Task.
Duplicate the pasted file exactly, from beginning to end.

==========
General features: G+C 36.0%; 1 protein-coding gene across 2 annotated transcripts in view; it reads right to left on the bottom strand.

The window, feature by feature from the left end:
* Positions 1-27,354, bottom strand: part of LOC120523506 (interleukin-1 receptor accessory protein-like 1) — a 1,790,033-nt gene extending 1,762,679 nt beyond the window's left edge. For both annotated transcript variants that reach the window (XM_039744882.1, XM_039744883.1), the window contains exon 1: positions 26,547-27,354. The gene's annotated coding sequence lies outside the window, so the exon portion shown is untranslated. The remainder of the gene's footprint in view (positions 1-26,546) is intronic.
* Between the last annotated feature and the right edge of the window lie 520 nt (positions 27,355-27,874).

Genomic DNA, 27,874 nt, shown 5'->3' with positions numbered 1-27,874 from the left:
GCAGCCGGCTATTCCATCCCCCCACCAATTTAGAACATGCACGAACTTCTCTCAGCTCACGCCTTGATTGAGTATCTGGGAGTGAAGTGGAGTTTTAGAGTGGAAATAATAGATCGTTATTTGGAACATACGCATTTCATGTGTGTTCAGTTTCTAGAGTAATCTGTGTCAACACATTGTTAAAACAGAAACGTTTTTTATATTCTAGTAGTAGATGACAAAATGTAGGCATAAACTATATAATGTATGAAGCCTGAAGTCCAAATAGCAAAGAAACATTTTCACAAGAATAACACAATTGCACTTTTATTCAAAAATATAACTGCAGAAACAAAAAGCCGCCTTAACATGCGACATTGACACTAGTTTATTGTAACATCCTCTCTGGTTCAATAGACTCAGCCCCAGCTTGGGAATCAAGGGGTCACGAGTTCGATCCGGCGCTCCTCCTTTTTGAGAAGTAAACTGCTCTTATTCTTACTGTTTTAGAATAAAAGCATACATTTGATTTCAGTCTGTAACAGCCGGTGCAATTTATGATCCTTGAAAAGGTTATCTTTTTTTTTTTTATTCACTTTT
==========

General features: G+C 36.0%; 1 protein-coding gene across 2 annotated transcripts in view; it reads right to left on the bottom strand.

The window, feature by feature from the left end:
* Positions 1-27,354, bottom strand: part of LOC120523506 (interleukin-1 receptor accessory protein-like 1) — a 1,790,033-nt gene extending 1,762,679 nt beyond the window's left edge. For both annotated transcript variants that reach the window (XM_039744882.1, XM_039744883.1), the window contains exon 1: positions 26,547-27,354. The gene's annotated coding sequence lies outside the window, so the exon portion shown is untranslated. The remainder of the gene's footprint in view (positions 1-26,546) is intronic.
* Between the last annotated feature and the right edge of the window lie 520 nt (positions 27,355-27,874).

Genomic DNA, 27,874 nt, shown 5'->3' with positions numbered 1-27,874 from the left:
GCAGCCGGCTATTCCATCCCCCCACCAATTTAGAACATGCACGAACTTCTCTCAGCTCACGCCTTGATTGAGTATCTGGGAGTGAAGTGGAGTTTTAGAGTGGAAATAATAGATCGTTATTTGGAACATACGCATTTCATGTGTGTTCAGTTTCTAGAGTAATCTGTGTCAACACATTGTTAAAACAGAAACGTTTTTTATATTCTAGTAGTAGATGACAAAATGTAGGCATAAACTATATAATGTATGAAGCCTGAAGTCCAAATAGCAAAGAAACATTTTCACAAGAATAACACAATTGCACTTTTATTCAAAAATATAACTGCAGAAACAAAAAGCCGCCTTAACATGCGACATTGACACTAGTTTATTGTAACATCCTCTCTGGTTCAATAGACTCAGCCCCAGCTTGGGAATCAAGGGGTCACGAGTTCGATCCGGCGCTCCTCCTTTTTGAGAAGTAAACTGCTCTTATTCTTACTGTTTTAGAATAAAAGCATACATTTGATTTCAGTCTGTAACAGCCGGTGCAATTTATGATCCTTGAAAAGGTTATCTTTTTTTTTTTTATTCACTTTT